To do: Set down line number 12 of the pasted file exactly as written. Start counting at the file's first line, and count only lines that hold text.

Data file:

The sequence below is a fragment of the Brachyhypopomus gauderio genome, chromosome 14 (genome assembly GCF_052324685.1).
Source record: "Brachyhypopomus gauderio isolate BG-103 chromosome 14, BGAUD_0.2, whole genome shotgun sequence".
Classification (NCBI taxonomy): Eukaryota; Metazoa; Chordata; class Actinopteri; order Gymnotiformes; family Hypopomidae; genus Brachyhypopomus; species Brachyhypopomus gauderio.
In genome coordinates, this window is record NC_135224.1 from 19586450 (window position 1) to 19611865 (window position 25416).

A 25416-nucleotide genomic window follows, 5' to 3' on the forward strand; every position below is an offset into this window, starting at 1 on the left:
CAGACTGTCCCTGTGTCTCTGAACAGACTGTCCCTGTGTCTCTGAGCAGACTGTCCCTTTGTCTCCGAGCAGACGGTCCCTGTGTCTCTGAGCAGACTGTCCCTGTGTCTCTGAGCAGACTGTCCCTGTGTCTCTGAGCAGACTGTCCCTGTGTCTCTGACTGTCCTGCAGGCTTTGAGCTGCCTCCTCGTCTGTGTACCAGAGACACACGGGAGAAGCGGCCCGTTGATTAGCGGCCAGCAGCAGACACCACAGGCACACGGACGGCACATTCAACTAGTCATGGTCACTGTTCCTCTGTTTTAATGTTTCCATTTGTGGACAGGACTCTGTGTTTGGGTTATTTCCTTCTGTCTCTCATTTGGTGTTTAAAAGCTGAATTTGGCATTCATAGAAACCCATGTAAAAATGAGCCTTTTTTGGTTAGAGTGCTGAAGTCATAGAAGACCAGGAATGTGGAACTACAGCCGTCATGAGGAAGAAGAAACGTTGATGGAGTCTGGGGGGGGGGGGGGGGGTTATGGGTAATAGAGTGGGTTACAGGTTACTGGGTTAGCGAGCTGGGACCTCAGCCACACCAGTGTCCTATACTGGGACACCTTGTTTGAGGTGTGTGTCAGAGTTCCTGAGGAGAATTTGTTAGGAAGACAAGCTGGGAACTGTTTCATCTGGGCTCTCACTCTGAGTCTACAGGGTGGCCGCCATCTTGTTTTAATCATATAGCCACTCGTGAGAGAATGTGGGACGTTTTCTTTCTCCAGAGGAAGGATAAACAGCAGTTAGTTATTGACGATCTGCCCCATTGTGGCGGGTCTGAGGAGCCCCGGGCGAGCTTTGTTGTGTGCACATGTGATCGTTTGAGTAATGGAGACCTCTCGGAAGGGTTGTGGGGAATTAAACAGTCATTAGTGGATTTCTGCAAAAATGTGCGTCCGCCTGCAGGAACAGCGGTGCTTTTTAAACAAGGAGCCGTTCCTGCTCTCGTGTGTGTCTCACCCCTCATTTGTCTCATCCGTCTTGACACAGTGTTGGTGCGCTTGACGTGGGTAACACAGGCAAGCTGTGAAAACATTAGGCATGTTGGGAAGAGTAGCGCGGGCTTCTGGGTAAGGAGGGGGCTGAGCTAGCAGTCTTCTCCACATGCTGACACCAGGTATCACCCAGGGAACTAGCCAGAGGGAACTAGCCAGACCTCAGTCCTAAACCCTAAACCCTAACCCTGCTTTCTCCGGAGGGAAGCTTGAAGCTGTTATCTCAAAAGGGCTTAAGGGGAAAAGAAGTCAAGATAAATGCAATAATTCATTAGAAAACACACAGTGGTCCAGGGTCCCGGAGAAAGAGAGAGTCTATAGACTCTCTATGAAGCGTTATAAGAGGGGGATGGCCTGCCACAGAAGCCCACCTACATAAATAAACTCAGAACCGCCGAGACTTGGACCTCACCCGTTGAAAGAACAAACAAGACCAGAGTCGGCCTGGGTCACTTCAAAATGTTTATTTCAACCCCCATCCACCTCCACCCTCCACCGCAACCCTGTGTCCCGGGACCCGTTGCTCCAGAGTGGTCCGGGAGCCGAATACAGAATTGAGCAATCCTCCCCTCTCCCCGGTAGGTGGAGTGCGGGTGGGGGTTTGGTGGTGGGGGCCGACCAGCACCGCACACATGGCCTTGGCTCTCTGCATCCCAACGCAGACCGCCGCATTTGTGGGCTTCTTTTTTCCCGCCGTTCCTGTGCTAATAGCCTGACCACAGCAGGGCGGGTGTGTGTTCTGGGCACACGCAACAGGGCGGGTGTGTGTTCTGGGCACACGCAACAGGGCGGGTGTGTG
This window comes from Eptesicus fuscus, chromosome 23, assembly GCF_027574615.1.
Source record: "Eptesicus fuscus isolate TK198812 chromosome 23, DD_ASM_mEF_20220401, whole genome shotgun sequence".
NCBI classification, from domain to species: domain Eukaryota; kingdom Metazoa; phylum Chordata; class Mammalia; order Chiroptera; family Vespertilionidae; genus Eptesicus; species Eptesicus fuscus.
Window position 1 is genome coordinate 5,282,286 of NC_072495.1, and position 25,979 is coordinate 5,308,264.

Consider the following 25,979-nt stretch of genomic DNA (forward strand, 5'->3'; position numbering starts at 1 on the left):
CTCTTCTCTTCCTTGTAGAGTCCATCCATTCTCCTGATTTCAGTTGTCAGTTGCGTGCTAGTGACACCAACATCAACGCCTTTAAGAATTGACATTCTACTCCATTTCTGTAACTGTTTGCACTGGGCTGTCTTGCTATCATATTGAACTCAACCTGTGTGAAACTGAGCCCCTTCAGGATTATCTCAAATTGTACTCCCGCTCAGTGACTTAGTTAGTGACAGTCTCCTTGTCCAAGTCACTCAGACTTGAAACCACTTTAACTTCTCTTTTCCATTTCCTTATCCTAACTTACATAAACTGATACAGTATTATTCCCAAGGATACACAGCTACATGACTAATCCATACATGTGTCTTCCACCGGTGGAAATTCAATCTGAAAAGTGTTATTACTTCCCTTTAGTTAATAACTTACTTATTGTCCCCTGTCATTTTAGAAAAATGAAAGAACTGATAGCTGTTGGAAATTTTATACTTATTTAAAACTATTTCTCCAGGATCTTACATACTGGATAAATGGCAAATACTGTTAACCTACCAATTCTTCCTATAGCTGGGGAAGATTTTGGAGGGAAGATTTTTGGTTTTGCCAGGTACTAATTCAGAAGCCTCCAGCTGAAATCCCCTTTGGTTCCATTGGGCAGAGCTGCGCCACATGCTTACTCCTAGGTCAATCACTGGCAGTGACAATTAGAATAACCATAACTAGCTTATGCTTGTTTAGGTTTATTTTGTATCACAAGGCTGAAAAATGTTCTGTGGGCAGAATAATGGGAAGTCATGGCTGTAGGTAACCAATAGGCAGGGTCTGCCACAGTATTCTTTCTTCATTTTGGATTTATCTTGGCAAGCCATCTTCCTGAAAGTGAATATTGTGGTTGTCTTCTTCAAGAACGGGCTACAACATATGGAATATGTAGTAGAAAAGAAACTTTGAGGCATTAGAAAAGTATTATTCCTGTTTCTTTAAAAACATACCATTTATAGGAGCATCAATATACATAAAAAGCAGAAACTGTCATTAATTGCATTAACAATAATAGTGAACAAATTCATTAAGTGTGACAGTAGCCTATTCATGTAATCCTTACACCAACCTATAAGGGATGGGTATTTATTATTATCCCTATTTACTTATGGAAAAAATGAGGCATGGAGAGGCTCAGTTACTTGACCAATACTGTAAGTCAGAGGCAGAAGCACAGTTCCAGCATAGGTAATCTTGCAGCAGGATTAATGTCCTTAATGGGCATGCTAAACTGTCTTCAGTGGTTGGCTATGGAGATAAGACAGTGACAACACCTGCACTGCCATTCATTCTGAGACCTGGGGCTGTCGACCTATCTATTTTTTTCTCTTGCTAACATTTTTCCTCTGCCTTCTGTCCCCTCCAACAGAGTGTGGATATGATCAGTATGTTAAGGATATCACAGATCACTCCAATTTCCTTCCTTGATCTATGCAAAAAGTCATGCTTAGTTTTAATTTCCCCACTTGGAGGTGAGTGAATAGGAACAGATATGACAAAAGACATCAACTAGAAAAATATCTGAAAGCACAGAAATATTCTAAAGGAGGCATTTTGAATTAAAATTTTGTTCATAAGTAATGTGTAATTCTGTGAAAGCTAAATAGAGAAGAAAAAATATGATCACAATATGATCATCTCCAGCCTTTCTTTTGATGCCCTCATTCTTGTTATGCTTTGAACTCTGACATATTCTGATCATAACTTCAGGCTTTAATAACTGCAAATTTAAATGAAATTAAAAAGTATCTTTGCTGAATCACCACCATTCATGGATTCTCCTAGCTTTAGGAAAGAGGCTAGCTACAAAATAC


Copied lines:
CTCTTCTCTTCCTTGTAGAGTCCATCCATTCTCCTGATTTCAGTTGTCAGTTGCGTGCTAGTGACACCAACATCAACGCCTTTAAGAATTGACATTCTACTCCATTTCTGTAACTGTTTGCACTGGGCTGTCTTGCTATCATATTGAACTCAACCTGTGTGAAACTGAGCCCCTTCAGGATTATCTCAAATTGTACTCCCGCTCAGTGACTTAGTTAGTGACAGTCTCCTTGTCCAAGTCACTCAGACTTGAAACCACTTTAACTTCTCTTTTCCATTTCCTTATCCTAACTTACATAAACTGATACAGTATTATTCCCAAGGATACACAGCTACATGACTAATCCATACATGTGTCTTCCACCGGTGGAAATTCAATCTGAAAAGTGTTATTACTTCCCTTTAGTTAATAACTTACTTATTGTCCCCTGTCATTTTAGAAAAATGAAAGAACTGATAGCTGTTGGAAATTTTATACTTATTTAAAACTATTTCTCCAGGATCTTACATACTGGATAAATGGCAAATACTGTTAACCTACCAATTCTTCCTATAGCTGGGGAAGATTTTGGAGGGAAGATTTTTGGTTTTGCCAGGTACTAATTCAGAAGCCTCCAGCTGAAATCCCCTTTGGTTCCATTGGGCAGAGCTGCGCCACATGCTTACTCCTAGGTCAATCACTGGCAGTGACAATTAGAATAACCATAACTAGCTTATGCTTGTTTAGGTTTATTTTGTATCACAAGGCTGAAAAATGTTCTGTGGGCAGAATAATGGGAAGTCATGGCTGTAGGTAACCAATAGGCAGGGTCTGCCACAGTATTCTTTCTTCATTTTGGATTTATCTTGGCAAGCCATCTTCCTGAAAGTGAATATTGTGGTTGTCTTCTTCAAGAACGGGCTACAACATATGGAATATGTAGTAGAAAAGAAACTTTGAGGCATTAGAAAAGTATTATTCCTGTTTCTTTAAAAACATACCATTTATAGGAGCATCAATATACATAAAAAGCAGAAACTGTCATTAATTGCATTAACAATAATAGTGAACAAATTCATTAAGTGTGACAGTAGCCTATTCATGTAATCCTTACACCAACCTATAAGGGATGGGTATTTATTATTATCCCTATTTACTTATGGAAAAAATGAGGCATGGAGAGGCTCAGTTACTTGACCAATACTGTAAGTCAGAGGCAGAAGCACAGTTCCAGCATAGGTAATCTTGCAGCAGGATTAATGTCCTTAATGGGCATGCTAAACTGTCTTCAGTGGTTGGCTATGGAGATAAGACAGTGACAACACCTGCACTGCCATTCATTCTGAGACCTGGGGCTGTCGACCTATCTATTTTTTTCTCTTGCTAACATTTTTCCTCTGCCTTCTGTCCCCTCCAACAGAGTGTGGATATGATCAGTATGTTAAGGATATCACAGATCACTCCAATTTCCTTCCTTGATCTATGCAAAAAGTCATGCTTAGTTTTAATTTCCCCACTTGGAGGTGAGTGAATAGGAACAGATATGACAAAAGACATCAACTAGAAAAATATCTGAAAGCACAGAAATATTCTAAAGGAGGCATTTTGAATTAAAATTTTGTTCATAAGTAATGTGTAATTCTGTGAAAGCTAAATAGAGAAGAAAAAATATGATCACAATATGATCATCTCCAGCCTTTCTTTTGATGCCCTCATTCTTGTTATGCTTTGAACTCTGACATATTCTGATCATAACTTCAGGCTTTAATAACTGCAAATTTAAATGAAATTAAAAAGTATCTTTGCTGAATCACCACCATTCATGGATTCTCCTAGCTTTAGGAAAGAGGCTAGCTACAAAATAC